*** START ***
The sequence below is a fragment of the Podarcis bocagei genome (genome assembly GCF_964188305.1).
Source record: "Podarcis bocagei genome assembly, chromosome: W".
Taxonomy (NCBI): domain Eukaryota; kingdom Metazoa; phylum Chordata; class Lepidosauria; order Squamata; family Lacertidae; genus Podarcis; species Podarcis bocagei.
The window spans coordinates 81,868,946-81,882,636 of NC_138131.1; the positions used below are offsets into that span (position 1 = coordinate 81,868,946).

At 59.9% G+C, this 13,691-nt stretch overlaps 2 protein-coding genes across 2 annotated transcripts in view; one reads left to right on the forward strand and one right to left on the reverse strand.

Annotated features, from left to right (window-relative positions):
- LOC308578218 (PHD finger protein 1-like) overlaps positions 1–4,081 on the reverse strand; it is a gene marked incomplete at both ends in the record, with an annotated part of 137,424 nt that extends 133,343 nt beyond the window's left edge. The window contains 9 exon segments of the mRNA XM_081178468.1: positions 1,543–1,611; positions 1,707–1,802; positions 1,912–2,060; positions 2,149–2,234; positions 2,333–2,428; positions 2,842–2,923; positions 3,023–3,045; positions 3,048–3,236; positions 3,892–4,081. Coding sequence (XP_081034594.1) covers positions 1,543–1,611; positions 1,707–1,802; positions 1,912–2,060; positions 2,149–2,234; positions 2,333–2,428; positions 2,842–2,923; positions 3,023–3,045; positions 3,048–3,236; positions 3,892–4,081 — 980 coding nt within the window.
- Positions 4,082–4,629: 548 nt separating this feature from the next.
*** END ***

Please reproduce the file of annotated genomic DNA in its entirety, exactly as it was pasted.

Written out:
The sequence below is a fragment of the Podarcis bocagei genome (genome assembly GCF_964188305.1).
Source record: "Podarcis bocagei genome assembly, chromosome: W".
Taxonomy (NCBI): domain Eukaryota; kingdom Metazoa; phylum Chordata; class Lepidosauria; order Squamata; family Lacertidae; genus Podarcis; species Podarcis bocagei.
The window spans coordinates 81,868,946-81,882,636 of NC_138131.1; the positions used below are offsets into that span (position 1 = coordinate 81,868,946).

At 59.9% G+C, this 13,691-nt stretch overlaps 2 protein-coding genes across 2 annotated transcripts in view; one reads left to right on the forward strand and one right to left on the reverse strand.

Annotated features, from left to right (window-relative positions):
- LOC308578218 (PHD finger protein 1-like) overlaps positions 1–4,081 on the reverse strand; it is a gene marked incomplete at both ends in the record, with an annotated part of 137,424 nt that extends 133,343 nt beyond the window's left edge. The window contains 9 exon segments of the mRNA XM_081178468.1: positions 1,543–1,611; positions 1,707–1,802; positions 1,912–2,060; positions 2,149–2,234; positions 2,333–2,428; positions 2,842–2,923; positions 3,023–3,045; positions 3,048–3,236; positions 3,892–4,081. Coding sequence (XP_081034594.1) covers positions 1,543–1,611; positions 1,707–1,802; positions 1,912–2,060; positions 2,149–2,234; positions 2,333–2,428; positions 2,842–2,923; positions 3,023–3,045; positions 3,048–3,236; positions 3,892–4,081 — 980 coding nt within the window.
- Positions 4,082–4,629: 548 nt separating this feature from the next.